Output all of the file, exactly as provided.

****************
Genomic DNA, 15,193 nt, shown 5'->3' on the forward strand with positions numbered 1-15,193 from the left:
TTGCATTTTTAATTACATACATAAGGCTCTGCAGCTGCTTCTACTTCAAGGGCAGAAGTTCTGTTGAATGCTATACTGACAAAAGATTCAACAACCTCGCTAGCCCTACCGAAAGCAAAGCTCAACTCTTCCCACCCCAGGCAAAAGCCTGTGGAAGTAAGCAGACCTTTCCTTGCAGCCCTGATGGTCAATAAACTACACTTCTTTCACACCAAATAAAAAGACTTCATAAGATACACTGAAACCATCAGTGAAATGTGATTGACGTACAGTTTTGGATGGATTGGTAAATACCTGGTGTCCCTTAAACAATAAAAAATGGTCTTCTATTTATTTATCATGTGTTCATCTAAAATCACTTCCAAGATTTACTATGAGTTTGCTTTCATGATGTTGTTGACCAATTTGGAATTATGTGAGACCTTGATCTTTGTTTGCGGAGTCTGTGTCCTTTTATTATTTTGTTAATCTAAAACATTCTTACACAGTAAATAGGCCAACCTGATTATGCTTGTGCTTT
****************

Genomic DNA, 15,193 nt, shown 5'->3' on the forward strand with positions numbered 1-15,193 from the left:
TTGCATTTTTAATTACATACATAAGGCTCTGCAGCTGCTTCTACTTCAAGGGCAGAAGTTCTGTTGAATGCTATACTGACAAAAGATTCAACAACCTCGCTAGCCCTACCGAAAGCAAAGCTCAACTCTTCCCACCCCAGGCAAAAGCCTGTGGAAGTAAGCAGACCTTTCCTTGCAGCCCTGATGGTCAATAAACTACACTTCTTTCACACCAAATAAAAAGACTTCATAAGATACACTGAAACCATCAGTGAAATGTGATTGACGTACAGTTTTGGATGGATTGGTAAATACCTGGTGTCCCTTAAACAATAAAAAATGGTCTTCTATTTATTTATCATGTGTTCATCTAAAATCACTTCCAAGATTTACTATGAGTTTGCTTTCATGATGTTGTTGACCAATTTGGAATTATGTGAGACCTTGATCTTTGTTTGCGGAGTCTGTGTCCTTTTATTATTTTGTTAATCTAAAACATTCTTACACAGTAAATAGGCCAACCTGATTATGCTTGTGCTTT